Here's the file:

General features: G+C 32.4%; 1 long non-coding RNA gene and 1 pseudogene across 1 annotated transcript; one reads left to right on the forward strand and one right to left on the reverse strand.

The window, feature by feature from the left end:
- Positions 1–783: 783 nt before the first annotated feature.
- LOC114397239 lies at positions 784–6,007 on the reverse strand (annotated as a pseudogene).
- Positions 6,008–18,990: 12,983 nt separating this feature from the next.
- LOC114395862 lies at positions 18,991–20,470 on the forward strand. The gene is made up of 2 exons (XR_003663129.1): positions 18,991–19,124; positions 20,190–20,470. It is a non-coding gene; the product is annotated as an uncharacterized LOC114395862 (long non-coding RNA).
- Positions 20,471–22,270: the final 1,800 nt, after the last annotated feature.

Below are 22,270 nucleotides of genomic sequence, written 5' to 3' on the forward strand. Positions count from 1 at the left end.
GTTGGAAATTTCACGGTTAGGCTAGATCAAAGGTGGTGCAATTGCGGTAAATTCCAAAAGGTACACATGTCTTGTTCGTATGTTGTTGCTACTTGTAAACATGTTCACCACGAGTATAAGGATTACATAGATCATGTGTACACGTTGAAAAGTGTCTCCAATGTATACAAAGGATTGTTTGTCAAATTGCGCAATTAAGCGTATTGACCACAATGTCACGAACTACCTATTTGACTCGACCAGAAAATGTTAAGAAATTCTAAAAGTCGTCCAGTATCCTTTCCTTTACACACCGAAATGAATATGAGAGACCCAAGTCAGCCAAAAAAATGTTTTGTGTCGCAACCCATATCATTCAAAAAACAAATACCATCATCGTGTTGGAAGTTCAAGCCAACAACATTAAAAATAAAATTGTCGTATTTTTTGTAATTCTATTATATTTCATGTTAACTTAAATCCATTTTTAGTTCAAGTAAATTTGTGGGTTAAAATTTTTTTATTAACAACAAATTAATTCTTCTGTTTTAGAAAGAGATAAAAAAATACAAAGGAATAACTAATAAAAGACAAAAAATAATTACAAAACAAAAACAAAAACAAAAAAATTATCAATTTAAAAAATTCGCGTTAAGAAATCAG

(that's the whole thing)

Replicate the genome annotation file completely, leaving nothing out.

General features: G+C 32.4%; 1 long non-coding RNA gene and 1 pseudogene across 1 annotated transcript; one reads left to right on the forward strand and one right to left on the reverse strand.

The window, feature by feature from the left end:
- Positions 1–783: 783 nt before the first annotated feature.
- LOC114397239 lies at positions 784–6,007 on the reverse strand (annotated as a pseudogene).
- Positions 6,008–18,990: 12,983 nt separating this feature from the next.
- LOC114395862 lies at positions 18,991–20,470 on the forward strand. The gene is made up of 2 exons (XR_003663129.1): positions 18,991–19,124; positions 20,190–20,470. It is a non-coding gene; the product is annotated as an uncharacterized LOC114395862 (long non-coding RNA).
- Positions 20,471–22,270: the final 1,800 nt, after the last annotated feature.

Below are 22,270 nucleotides of genomic sequence, written 5' to 3' on the forward strand. Positions count from 1 at the left end.
GTTGGAAATTTCACGGTTAGGCTAGATCAAAGGTGGTGCAATTGCGGTAAATTCCAAAAGGTACACATGTCTTGTTCGTATGTTGTTGCTACTTGTAAACATGTTCACCACGAGTATAAGGATTACATAGATCATGTGTACACGTTGAAAAGTGTCTCCAATGTATACAAAGGATTGTTTGTCAAATTGCGCAATTAAGCGTATTGACCACAATGTCACGAACTACCTATTTGACTCGACCAGAAAATGTTAAGAAATTCTAAAAGTCGTCCAGTATCCTTTCCTTTACACACCGAAATGAATATGAGAGACCCAAGTCAGCCAAAAAAATGTTTTGTGTCGCAACCCATATCATTCAAAAAACAAATACCATCATCGTGTTGGAAGTTCAAGCCAACAACATTAAAAATAAAATTGTCGTATTTTTTGTAATTCTATTATATTTCATGTTAACTTAAATCCATTTTTAGTTCAAGTAAATTTGTGGGTTAAAATTTTTTTATTAACAACAAATTAATTCTTCTGTTTTAGAAAGAGATAAAAAAATACAAAGGAATAACTAATAAAAGACAAAAAATAATTACAAAACAAAAACAAAAACAAAAAAATTATCAATTTAAAAAATTCGCGTTAAGAAATCAG